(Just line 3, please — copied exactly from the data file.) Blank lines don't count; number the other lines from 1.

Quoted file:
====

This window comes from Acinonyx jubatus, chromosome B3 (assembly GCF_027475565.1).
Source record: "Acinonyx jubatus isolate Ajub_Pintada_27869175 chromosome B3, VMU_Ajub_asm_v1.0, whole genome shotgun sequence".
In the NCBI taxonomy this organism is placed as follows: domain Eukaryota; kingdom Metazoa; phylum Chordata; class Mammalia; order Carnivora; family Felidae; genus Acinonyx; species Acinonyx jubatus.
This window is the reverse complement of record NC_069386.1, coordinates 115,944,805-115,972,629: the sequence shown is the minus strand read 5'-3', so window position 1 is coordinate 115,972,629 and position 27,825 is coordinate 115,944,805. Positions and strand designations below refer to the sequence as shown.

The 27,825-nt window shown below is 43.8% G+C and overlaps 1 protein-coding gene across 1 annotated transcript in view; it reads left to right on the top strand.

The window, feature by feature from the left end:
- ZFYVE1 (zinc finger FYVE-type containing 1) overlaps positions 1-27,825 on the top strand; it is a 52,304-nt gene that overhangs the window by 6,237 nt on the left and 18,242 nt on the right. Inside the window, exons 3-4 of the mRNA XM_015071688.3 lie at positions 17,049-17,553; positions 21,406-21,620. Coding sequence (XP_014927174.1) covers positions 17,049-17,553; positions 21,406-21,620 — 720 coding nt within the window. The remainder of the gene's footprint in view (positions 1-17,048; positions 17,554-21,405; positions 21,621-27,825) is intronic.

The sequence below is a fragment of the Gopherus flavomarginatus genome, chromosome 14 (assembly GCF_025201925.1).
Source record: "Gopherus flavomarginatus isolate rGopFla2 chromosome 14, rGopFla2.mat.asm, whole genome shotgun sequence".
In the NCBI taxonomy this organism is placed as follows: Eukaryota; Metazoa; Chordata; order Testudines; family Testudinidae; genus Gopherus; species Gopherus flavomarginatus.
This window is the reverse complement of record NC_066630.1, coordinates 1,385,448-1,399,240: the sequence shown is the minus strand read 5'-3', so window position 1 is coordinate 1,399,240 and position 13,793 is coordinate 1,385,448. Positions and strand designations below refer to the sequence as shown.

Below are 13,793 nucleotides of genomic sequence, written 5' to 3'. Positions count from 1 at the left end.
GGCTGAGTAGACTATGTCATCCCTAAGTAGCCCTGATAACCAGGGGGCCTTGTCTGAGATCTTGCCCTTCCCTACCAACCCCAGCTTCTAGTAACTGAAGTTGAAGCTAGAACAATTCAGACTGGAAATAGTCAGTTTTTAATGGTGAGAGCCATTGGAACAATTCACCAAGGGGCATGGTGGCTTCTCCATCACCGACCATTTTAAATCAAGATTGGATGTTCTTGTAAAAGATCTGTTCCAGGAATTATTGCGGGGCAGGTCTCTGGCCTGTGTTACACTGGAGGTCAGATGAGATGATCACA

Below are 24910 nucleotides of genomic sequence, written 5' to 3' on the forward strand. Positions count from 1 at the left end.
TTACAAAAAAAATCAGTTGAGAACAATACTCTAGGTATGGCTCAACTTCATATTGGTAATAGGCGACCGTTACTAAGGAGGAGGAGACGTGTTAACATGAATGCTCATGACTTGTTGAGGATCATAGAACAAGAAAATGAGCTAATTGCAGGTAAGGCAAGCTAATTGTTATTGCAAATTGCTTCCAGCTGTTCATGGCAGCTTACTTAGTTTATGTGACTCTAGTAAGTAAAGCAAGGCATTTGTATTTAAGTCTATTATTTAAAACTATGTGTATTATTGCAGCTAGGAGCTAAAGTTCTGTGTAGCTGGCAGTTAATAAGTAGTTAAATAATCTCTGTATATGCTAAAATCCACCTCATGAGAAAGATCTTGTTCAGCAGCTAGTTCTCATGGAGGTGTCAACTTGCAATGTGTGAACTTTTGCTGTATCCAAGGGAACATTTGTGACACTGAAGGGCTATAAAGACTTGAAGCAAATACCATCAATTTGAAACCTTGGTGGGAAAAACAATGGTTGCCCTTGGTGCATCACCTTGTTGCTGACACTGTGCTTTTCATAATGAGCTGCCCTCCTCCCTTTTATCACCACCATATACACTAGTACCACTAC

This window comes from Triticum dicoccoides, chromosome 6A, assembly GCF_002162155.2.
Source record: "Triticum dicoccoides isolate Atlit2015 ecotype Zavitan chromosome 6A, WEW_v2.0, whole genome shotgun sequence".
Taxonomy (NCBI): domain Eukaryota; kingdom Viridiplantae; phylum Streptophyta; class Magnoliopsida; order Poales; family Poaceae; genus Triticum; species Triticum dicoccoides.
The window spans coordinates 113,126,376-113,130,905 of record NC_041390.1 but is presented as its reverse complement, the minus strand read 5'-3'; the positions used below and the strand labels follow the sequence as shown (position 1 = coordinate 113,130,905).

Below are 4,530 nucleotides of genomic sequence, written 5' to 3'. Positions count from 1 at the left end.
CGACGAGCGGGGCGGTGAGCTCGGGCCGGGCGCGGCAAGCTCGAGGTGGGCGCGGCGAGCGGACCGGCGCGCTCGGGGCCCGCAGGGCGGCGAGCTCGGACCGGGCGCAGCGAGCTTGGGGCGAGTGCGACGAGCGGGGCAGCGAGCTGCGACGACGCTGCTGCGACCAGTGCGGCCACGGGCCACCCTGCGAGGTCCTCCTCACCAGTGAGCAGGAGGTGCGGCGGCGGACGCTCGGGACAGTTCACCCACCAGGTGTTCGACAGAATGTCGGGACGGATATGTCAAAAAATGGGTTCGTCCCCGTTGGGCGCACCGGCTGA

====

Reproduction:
In the NCBI taxonomy this organism is placed as follows: domain Eukaryota; kingdom Metazoa; phylum Chordata; class Mammalia; order Carnivora; family Felidae; genus Acinonyx; species Acinonyx jubatus.